In 1957 Bill Mitchell wanted to build a Corvette racecar capable of beating Europe’s best. With an AMA ban on manufacturer-sponsored racing, the project had to be privately financed and the design could not have any recognizable association with Chevrolet. With Mitchell’s own time and money heavily invested into the project, he contracted Larry Shinoda to assist in the development of the revolutionary concept.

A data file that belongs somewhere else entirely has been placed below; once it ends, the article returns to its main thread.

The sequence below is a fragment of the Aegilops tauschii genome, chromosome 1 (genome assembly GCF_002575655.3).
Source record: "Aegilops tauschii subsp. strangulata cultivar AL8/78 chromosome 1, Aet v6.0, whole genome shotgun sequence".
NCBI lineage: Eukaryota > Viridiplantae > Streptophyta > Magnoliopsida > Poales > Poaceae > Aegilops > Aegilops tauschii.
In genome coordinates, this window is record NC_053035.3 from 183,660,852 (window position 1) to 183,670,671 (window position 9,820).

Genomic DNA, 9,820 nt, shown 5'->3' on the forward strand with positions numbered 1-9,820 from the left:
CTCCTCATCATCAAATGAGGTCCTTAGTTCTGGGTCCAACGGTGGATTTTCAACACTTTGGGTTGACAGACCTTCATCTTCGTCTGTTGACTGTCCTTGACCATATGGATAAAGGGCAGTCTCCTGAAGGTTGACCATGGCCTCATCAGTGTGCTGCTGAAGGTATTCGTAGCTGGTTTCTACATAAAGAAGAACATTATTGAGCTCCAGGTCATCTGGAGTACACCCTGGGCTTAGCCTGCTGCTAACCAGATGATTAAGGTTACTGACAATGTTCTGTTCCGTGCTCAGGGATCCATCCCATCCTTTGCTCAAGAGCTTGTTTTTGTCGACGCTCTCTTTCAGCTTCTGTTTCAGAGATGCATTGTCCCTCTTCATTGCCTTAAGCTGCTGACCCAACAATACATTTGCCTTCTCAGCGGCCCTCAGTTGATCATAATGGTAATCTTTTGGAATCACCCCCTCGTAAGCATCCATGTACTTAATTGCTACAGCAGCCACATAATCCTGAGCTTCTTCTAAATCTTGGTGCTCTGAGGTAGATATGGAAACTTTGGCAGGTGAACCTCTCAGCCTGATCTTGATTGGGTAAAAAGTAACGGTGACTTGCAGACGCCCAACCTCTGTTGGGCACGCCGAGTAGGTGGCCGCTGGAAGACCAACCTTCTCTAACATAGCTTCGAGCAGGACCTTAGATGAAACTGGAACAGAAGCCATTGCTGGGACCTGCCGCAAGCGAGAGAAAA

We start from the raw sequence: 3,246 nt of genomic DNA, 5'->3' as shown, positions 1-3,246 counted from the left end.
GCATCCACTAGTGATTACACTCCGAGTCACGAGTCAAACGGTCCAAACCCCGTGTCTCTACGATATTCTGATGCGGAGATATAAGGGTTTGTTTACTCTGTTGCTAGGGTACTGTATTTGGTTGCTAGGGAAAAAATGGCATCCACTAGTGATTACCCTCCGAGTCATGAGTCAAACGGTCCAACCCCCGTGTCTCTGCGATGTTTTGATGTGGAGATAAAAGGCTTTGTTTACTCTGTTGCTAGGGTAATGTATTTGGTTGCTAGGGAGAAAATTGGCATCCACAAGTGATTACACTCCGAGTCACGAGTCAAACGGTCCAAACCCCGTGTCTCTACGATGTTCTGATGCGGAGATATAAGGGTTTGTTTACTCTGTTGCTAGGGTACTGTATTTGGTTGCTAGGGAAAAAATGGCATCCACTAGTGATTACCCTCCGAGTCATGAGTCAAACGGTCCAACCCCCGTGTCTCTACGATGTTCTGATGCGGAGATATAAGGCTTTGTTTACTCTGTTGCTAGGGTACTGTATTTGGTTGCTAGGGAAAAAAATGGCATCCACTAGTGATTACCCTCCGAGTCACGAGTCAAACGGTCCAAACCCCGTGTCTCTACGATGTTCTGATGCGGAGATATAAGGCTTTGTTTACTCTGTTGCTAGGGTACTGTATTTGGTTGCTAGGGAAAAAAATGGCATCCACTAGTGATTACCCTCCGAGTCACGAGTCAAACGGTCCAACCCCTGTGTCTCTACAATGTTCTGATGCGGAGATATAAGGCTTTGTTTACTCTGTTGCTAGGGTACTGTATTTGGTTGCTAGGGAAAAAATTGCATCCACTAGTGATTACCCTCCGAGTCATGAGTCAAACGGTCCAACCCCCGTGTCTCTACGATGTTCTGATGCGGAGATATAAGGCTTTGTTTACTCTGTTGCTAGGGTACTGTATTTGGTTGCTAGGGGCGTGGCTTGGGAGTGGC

Combining the SS Corvette mule chassis (Sebring ’57) with the new fiberglass body resulted in a sleek and muscular roadster. Mitchell’s Stingray was completed in 1959 with the engineering help of Zora Arkus-Duntov. Accomplished SCCA driver Dick Thompson raced the Stingray and piloted it to two consecutive class championships.
At the end of the 1960 season, Mitchell retired the Stingray from competition, detuned it, added a full windshield and passenger seat, drove it on the street and exhibited it as an experimental show car.